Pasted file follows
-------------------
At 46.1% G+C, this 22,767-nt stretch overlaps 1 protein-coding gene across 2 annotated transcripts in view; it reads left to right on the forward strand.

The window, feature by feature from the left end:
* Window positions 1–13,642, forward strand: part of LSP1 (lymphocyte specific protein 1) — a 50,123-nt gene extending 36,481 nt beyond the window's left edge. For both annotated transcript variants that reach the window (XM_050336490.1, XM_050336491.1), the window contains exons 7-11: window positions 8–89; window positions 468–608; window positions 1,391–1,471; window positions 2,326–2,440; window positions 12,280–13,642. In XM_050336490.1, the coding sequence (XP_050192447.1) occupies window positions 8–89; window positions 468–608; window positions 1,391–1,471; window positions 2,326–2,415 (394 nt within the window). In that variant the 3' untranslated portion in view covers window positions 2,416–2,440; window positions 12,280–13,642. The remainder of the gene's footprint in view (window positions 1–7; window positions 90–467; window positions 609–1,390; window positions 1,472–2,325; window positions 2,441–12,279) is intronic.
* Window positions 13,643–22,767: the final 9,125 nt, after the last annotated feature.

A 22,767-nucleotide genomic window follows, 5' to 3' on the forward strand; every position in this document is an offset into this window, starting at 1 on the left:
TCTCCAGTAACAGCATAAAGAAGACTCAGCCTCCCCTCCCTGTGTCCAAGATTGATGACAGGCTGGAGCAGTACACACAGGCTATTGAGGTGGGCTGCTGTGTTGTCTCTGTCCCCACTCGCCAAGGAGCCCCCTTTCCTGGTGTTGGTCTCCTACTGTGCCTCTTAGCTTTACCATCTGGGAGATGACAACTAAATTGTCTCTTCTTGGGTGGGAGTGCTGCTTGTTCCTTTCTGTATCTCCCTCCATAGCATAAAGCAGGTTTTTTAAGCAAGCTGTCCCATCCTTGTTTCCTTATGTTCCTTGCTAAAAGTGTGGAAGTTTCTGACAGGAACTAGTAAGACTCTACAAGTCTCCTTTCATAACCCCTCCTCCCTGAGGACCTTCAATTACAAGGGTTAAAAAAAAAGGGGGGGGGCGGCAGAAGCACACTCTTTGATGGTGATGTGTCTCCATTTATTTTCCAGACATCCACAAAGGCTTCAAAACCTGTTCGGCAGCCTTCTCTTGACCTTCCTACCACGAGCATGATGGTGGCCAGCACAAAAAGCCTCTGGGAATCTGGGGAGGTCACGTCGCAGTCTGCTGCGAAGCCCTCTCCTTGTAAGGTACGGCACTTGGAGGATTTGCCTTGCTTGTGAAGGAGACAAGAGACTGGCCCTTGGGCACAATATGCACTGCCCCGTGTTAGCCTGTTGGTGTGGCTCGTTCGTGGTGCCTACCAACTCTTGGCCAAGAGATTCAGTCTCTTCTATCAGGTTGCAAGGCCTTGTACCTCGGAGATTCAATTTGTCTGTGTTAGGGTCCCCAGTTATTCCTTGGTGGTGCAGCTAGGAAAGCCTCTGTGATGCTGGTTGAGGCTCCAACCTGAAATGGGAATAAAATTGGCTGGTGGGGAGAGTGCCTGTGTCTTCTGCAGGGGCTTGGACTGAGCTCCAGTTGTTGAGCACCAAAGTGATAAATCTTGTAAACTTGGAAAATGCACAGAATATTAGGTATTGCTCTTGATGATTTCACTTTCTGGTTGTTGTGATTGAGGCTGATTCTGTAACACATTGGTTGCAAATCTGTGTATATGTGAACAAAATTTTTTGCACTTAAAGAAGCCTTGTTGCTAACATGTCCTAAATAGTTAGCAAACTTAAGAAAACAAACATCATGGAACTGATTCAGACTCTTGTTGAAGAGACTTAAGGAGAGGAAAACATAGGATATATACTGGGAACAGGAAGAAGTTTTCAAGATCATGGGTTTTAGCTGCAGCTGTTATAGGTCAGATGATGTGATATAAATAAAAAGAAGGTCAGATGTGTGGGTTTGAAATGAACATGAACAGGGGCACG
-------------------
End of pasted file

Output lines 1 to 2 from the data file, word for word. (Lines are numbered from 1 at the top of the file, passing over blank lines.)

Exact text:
At 46.1% G+C, this 22,767-nt stretch overlaps 1 protein-coding gene across 2 annotated transcripts in view; it reads left to right on the forward strand.

The window, feature by feature from the left end: